In this work, we start from global attribute, and first construct a global representation using CNN activations. Then we focus on local discriminative regions and explore relation between with a graph model, a Graph Encoded Discriminative Region Representation (GEDRR) is introduced. In addition, we draw support of CNNs and employ convolutional activation as image features. According to LeCun et al. [27], we take consider of the dataset bias between object-centric datasets and scene-centric datasets. We propose a fusion method based on the multi-head attention [28] module, which can fuse CNN feature maps and object feature maps of the scene. All this above can be implemented in an end-to-end manner. In fact, we form a comprehensive representative for scene images, which is prevalent in current scene recognition models [18,20,25,27,2931]. Vaswani et al. [29] propose representations with global features referring to the structure of the environment and local features capturing characteristics of common objects. Nascimento et al. [30] propose Fisher Convolution Vector to extract the local detailed information of convolutional features and directly involve fully-connect layer features to form the scene representation.

The main contributions of this paper are presented as follows:

1) We propose a scene recognition model called Global and Graph Encoded Local Discriminative Region Representation (G2ELDR2), which can produce a comprehensive representation for scene images. Our method not only introduces the global appearance representation, but also digs deeply into the local discriminative representation. In addition, the proposed model is end-to-end trainable.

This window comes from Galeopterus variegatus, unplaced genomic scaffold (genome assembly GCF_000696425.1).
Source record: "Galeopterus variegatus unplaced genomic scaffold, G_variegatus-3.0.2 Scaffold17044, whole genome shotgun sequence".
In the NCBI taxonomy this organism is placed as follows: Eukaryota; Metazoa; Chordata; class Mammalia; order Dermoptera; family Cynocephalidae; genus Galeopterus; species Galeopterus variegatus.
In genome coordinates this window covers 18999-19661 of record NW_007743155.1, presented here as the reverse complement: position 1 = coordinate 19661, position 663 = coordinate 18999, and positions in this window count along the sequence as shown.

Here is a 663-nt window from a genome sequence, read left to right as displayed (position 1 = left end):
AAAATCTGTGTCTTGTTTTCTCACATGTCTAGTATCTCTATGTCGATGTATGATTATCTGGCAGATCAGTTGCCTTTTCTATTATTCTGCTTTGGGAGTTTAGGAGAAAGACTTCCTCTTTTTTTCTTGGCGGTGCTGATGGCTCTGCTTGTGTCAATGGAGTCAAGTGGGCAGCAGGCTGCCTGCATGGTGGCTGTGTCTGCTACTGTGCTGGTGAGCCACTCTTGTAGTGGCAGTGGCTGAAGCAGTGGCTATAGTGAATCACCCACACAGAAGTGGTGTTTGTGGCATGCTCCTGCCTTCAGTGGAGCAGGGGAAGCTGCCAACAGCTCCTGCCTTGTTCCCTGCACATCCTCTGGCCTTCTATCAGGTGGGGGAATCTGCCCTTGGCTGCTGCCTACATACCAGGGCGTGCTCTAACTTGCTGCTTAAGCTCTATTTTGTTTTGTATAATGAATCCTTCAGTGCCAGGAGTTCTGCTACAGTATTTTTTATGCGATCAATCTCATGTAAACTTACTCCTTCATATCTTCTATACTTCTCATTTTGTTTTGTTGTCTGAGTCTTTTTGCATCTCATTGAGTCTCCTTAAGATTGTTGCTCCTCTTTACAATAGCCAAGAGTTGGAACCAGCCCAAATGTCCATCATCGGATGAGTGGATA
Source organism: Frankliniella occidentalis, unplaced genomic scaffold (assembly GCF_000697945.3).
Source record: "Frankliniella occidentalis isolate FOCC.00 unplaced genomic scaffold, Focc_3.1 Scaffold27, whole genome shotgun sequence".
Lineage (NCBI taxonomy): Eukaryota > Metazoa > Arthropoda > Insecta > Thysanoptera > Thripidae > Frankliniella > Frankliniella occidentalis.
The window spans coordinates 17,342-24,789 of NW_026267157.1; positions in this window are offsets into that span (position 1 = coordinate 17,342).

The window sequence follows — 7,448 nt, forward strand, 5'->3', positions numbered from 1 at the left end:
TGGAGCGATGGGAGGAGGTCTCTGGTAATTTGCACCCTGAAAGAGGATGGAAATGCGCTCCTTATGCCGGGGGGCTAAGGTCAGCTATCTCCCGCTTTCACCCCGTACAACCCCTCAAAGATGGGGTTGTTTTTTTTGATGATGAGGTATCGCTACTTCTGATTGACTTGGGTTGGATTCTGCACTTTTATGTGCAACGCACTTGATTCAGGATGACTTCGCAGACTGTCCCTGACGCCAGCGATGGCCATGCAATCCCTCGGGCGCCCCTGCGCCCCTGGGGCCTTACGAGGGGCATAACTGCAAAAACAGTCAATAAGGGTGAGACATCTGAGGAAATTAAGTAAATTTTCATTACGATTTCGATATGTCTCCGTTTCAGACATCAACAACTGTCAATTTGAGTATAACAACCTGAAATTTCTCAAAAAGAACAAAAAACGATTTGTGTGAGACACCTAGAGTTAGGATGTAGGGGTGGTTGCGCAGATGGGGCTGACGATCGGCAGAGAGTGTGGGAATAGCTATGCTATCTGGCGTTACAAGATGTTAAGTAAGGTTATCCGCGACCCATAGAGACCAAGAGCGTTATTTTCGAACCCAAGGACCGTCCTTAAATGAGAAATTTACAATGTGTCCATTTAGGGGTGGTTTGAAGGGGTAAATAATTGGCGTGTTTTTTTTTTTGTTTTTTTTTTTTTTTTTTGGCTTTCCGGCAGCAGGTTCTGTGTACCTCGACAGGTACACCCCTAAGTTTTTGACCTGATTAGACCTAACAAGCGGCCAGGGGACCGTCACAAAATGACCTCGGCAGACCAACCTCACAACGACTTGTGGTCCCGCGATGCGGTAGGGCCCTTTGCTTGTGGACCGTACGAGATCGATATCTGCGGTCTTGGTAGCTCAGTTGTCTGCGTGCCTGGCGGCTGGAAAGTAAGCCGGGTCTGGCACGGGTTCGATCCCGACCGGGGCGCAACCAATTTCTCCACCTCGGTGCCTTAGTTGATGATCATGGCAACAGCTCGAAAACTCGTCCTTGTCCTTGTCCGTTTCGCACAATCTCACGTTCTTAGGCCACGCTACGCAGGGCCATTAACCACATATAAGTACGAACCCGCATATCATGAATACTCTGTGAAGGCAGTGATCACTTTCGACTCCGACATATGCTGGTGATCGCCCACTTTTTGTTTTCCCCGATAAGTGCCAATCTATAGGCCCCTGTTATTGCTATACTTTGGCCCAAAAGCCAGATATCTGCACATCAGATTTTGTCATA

2) We construct a Graph Encoded Discriminative Region Representation (GEDRR), which is supported by an online local discriminative region locator and a graph neural network. The local region locator is based on [25], but several changes have been made to fit our model. The significant and innovative changes make the local region locator an improved version of the original one. We also construct an undirected graph based on cosine similarity.

3) We propose a module using multi-head attention to fuse feature maps from two CNNs, which are pretrained on the object-centric dataset and the scene-centric dataset, respectively.

The rest of this paper is organized as follows. In Section 2, we take a brief review of related works. In Section 3, the details of proposed model are described. Section 4 describes the experimental set up and results, and evaluation experiments are also carried out in this section. Finally, we summarize our work in Section 5.